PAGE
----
Harvey Guillen embodies Guillermo in all his weirdness with mesmerizing specificity. Equal parts straight man and odd one out, Guillen helps shepherd the narrative scene-to-scene with his incisive dialogue and unwavering nervousness — keeping the story’s pace at a strong clip without sacrificing any of his character.
Beanie Feldstein crushes an epic girl power subplot
Lady Bird‘s Beanie Feldstein appears as Jenna, a friend of Guillermo and live-action role play aficionado. Hilarious and fully invested, Feldstein as always shines in her portrayal, but this narrative is particularly attuned to her wheelhouse.
Jenna’s character arc, which could roughly be described as female empowerment meets coming-of-age meets Dracula, feels like the culmination of Feldstein’s existing acting credits. This is one subplot that shouldn’t be spoiled, so just prepare yourself for the completely aces performance this woman is about to give you.
Vanessa Bayer’s character is everything you’ve ever wanted
News of the SNL actress’s Shadows casting has been floating around for a while, but her character Evie Russell has been wholly absent from promotional materials — and with good reason. She is worth the wait.
I will tell you absolutely nothing about Evie other than she appears first in Episode 3 and is so, so, so great. April 10, mark your calendars.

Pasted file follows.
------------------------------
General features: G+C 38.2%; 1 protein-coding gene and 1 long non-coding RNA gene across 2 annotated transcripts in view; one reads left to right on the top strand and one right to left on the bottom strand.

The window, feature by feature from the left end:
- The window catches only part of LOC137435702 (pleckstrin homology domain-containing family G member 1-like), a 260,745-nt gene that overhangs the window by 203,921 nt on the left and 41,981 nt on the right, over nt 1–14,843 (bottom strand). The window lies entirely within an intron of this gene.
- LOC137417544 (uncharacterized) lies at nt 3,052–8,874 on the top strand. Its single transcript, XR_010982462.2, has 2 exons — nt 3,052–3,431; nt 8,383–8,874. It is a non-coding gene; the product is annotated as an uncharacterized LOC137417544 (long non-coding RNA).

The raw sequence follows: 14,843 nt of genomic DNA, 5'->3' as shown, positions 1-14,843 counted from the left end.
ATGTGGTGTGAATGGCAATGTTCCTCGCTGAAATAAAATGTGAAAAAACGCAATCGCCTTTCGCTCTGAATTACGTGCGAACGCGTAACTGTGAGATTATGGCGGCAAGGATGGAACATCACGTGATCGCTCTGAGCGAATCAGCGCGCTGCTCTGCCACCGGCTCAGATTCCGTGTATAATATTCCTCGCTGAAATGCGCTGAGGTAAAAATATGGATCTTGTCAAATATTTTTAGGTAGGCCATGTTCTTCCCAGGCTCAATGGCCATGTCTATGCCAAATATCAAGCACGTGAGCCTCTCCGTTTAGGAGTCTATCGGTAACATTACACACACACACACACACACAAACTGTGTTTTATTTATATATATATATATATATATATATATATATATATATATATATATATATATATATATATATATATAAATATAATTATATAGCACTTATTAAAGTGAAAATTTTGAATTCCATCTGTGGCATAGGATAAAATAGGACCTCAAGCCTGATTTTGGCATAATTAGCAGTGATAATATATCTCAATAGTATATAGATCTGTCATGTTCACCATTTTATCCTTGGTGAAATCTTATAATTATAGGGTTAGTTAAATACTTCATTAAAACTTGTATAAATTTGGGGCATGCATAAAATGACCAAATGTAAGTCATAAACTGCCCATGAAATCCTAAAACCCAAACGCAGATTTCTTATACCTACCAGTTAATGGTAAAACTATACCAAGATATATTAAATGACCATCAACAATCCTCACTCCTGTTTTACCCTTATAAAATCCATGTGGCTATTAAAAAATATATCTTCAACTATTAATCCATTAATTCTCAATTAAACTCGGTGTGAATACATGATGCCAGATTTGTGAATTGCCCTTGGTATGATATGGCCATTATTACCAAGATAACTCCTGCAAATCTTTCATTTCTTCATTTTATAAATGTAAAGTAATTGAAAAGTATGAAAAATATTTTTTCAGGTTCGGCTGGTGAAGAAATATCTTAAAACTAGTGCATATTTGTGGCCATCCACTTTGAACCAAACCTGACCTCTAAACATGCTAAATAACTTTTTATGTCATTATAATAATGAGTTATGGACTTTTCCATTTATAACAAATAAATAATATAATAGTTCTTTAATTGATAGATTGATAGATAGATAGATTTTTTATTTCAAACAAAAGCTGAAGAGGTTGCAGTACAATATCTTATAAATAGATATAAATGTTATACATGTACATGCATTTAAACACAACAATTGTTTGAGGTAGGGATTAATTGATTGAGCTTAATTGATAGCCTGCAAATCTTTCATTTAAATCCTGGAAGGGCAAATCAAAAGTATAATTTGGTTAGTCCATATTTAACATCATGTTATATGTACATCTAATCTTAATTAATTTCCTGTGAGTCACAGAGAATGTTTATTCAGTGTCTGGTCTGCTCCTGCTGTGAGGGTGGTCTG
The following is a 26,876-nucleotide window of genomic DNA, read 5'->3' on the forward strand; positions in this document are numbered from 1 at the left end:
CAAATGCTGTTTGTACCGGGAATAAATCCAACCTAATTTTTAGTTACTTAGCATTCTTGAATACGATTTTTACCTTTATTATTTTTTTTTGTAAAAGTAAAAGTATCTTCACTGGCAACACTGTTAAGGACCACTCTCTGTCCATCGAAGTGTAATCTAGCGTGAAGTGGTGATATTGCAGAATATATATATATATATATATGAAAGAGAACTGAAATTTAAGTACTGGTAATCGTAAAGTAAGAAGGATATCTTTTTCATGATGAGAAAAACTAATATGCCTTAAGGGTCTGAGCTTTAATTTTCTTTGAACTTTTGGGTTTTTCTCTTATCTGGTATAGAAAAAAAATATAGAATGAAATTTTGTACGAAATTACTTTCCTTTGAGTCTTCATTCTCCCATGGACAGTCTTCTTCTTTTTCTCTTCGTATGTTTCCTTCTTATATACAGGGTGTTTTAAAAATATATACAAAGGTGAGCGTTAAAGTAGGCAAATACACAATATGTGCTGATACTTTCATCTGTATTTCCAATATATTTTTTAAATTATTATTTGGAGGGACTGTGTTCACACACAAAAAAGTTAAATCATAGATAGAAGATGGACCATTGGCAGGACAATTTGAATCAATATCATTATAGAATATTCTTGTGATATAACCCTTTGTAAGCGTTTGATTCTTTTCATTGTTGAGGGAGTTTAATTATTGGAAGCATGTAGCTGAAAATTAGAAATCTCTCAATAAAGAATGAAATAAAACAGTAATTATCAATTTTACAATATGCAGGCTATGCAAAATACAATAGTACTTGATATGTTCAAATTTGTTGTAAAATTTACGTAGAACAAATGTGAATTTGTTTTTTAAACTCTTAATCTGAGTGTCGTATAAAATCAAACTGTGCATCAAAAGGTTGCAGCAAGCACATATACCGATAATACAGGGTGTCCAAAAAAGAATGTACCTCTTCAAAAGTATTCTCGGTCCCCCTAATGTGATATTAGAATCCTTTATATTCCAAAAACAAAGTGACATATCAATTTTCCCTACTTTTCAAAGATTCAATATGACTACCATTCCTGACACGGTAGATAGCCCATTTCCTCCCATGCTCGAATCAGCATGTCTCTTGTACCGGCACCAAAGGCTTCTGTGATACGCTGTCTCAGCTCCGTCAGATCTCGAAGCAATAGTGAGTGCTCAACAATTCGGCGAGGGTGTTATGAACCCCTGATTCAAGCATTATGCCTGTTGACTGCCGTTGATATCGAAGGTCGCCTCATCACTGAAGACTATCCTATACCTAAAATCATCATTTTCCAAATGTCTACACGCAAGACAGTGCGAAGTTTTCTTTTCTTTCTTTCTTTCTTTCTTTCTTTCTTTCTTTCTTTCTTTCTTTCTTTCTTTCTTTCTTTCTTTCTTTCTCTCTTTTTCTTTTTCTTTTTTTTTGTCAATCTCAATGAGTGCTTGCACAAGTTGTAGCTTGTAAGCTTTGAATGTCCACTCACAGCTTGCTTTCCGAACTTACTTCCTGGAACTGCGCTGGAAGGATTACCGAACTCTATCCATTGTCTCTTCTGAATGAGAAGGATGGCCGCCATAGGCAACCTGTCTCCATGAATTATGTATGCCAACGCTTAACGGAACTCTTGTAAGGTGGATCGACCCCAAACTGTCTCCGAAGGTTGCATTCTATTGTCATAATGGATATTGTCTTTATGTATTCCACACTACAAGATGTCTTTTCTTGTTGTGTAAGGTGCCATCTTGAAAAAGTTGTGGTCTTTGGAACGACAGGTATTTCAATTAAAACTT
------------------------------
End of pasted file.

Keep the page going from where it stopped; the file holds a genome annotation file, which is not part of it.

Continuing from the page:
The What We Do In The Shadows universes could still collide
Not convinced you can survive without Clement and Waititi reprising their roles as Vladislav and Viago on-screen? Well, you might not have to.
In an interview with Vulture, Waititi offered some encouraging words regarding the status of Shadows‘ beloved former stars.
“Our characters still exist and they’re still in New Zealand,” he said. “There’s an opportunity for a crossover. If we ever felt like we wanted to play those characters again, we could.”
Whether Viago would want to leave Katherine for that long, remains to be seen. Either way, I’m crossing my fingers, toes, and fangs for a Shadows on Shadows cameo, because when good meets great, more is always welcome.
What We Do In The Shadows: Season 1 premieres on FX March 27.